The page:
Ha, Mana, Leo (Breath, Spirit, Voice): Kanaka Maoli Empowerment through Literature
In lieu of an abstract, here is a brief excerpt of the content:

The American Indian Quarterly 28.1&2 (2004) 86-91

[Access article in PDF]

Hä, Mana, Leo (Breath, Spirit, Voice)

Kanaka Maoli Empowerment through Literature

In order to understand how our literature is empowering to us, nā Kānaka Maoli (Native Hawaiian people), one must first look to our 'ōlelo makuahine, our Indigenous language base, and the mana'o (thoughts) expressed within its embrace. A traditional 'ōlelo no' eau (proverb), i ka 'ōlelo ke ola, i ka 'ōlelo ka make, "in the language is life, in the language is death," speaks to the power of language, as words have the ability to heal or destroy.1 'Ōlelo is "language, speech, word, utterance; to speak, say, tell; oral communication.2 'Ōlelo is the root of our word for stories oral or written, mo'olelo. Mo'olelo is formed from two words: 'ōlelo, language, and mo'o, a "succession [or] series"; thus mo'o 'ōlelo is "a succession of talk, as all stories were oral, not written," although today the term also encompasses written literature.3

Until American Calvinist missionaries created a Hawaiian alphabet and writing system after their arrival to the Hawaiian islands in 1819, all Kanaka Maoli literature was oral. By inventing a Hawaiian alphabet, the missionaries were able to teach Kanaka Maoli reading and writing; by the early 1830s the first missionary-controlled printing press was established, and by 1861 the first of several dozen independent Kanaka Maoli Hawaiian-language newspapers, which flourished from 1861 through the 1930s, came into existence. From the beginning Kanaka Maoli enthusiastically embraced the technology of writing as a new method of recording oral traditions such as mo'olelo, oli, mele, mo'okū'auhau (genealogies), and other kinds of information they wanted to preserve and share. Rather than replace oral tradition, the technology of writing expanded the capability of recording and sharing information within the lāhui Hawai'i (Hawaiian nation). Kanaka Maoli wrote down and published, side by [End Page 86] side, traditional Hawaiian mo'olelo (such as the epic of Pele, the Hawaiian goddess of the volcano), mo'olelo from other countries translated into the Hawaiian language (such as The Tempest, Tarzan, and 20,000 Leagues Under the Sea) , and also created new mo'olelo (such as the romance of Lā'ieikawai). These and other mo'olelo ranged in length from a paragraph to over one thousand pages and comprised the bulk of the typically eight-page long newspaper. Thus, Hawaiian literature, composed in the Native language, flourished for approximately one hundred years.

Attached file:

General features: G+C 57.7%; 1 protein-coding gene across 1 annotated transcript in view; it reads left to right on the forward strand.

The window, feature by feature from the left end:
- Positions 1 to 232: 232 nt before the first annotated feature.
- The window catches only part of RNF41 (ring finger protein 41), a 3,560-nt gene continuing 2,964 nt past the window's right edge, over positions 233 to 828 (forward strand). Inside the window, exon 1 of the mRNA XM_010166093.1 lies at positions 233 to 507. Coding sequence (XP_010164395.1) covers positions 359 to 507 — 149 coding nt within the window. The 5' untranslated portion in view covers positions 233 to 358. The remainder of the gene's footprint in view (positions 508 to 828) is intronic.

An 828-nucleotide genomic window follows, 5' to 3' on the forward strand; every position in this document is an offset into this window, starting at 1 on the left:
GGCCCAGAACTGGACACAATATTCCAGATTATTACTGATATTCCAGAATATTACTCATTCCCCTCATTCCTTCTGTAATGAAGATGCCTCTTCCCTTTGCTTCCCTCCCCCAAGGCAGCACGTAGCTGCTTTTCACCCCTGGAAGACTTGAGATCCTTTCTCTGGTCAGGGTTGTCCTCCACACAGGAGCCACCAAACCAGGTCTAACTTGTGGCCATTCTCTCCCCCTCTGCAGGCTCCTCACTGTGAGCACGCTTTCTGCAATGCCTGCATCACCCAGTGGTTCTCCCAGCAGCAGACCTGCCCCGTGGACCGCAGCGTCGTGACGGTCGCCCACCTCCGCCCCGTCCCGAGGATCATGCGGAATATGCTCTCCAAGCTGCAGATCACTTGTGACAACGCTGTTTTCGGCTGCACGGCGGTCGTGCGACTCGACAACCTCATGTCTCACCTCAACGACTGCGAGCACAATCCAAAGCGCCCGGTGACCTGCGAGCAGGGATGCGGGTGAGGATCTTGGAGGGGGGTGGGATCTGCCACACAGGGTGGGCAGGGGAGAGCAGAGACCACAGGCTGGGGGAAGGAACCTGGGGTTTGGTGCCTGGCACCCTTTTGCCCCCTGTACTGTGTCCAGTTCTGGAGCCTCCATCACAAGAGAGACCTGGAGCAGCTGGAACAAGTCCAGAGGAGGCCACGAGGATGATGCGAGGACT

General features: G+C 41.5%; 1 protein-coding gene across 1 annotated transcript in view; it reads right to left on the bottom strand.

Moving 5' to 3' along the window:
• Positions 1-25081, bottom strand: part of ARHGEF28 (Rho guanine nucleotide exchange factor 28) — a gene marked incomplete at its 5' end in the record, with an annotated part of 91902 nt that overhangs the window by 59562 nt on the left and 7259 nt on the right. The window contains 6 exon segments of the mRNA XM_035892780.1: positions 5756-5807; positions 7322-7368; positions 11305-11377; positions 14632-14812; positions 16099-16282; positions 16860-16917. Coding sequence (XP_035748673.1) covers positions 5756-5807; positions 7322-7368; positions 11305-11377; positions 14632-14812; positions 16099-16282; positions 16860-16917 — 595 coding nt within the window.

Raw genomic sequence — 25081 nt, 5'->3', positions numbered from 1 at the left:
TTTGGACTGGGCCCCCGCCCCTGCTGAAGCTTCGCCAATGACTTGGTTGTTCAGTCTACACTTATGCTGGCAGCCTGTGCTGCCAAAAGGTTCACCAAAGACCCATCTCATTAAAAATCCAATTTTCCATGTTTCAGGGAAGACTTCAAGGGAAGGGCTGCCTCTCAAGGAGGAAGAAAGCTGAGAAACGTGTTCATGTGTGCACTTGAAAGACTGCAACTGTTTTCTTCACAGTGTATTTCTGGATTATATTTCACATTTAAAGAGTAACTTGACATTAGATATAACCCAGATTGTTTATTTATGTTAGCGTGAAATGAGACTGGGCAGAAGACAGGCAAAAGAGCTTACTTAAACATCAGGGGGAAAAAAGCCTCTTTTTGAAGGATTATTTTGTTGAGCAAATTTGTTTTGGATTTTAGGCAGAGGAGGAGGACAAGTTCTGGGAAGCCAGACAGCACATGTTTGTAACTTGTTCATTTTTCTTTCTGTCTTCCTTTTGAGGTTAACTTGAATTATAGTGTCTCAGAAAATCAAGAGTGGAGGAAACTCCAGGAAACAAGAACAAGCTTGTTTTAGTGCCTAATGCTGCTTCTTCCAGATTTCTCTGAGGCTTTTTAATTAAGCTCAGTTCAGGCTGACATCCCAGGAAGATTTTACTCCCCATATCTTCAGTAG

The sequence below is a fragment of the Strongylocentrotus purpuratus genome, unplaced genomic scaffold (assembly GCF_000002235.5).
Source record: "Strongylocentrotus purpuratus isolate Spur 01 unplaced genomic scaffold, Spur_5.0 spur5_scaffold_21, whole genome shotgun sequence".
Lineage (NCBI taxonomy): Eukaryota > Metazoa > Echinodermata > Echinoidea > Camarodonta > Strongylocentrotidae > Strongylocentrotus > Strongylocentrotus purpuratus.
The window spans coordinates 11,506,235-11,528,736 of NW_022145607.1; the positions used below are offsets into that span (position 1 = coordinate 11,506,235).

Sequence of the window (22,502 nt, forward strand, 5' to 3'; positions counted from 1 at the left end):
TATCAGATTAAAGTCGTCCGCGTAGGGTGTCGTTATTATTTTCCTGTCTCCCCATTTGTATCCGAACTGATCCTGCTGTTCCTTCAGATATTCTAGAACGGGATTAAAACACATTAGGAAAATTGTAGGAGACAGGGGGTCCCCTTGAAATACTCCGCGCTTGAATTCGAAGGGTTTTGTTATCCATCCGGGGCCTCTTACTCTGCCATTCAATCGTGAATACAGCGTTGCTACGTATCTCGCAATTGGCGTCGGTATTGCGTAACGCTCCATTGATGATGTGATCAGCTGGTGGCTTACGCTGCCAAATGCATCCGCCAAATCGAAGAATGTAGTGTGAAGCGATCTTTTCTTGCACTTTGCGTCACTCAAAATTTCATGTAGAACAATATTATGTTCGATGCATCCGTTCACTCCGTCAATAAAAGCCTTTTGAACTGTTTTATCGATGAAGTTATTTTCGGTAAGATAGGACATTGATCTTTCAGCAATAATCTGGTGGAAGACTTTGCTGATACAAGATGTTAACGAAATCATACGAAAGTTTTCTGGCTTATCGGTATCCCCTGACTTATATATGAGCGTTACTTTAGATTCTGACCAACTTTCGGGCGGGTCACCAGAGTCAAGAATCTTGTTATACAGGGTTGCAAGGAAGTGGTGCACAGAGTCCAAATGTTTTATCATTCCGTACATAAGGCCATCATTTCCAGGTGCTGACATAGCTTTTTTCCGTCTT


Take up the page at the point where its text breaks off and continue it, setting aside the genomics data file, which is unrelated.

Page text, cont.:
The overthrow of the Hawaiian monarchy by U.S. military-backed American businessmen in 1893 had devastating effects on Hawaiian mo'olelo, as the subsequent foreign-run Provisional Government banned the Hawaiian language, replacing it with English as the official and sole language of the islands. Thus, by the 1930s the number of Hawaiian-language speakers began to drop dramatically, resulting in the death of the Hawaiian-language newspaper industry. Because the Hawaiian language was severely eroded by colonial laws and social enforcement during this time, very little Kanaka Maoli literature was published from the 1940s until the revival of Hawaiian politics and cultural practices in the 1960s, a period generally referred to today as "the Hawaiian renaissance." While some cultural arts (like hula) have flourished, others, such as Indigenous-produced literature, have grown at a much slower rate. No one knows exactly why Kanaka Maoli-produced literature has not prospered as much as our other culture arts, although some speculate there are several possible reasons, such as the banning of our ancestral language over one hundred years ago, which cut us off from self expression; writing, because a foreign introduction, is often viewed as a colonial tool of oppression rather than an Indigenous tool of empowerment; the resistance to literacy (reading and writing) equals resistance to colonialism. Generations of Kanaka Maoli who have been indoctrinated by a colonial education system to believe that anything Native is never "good enough" has led to a lack of confidence in the ability to write anything...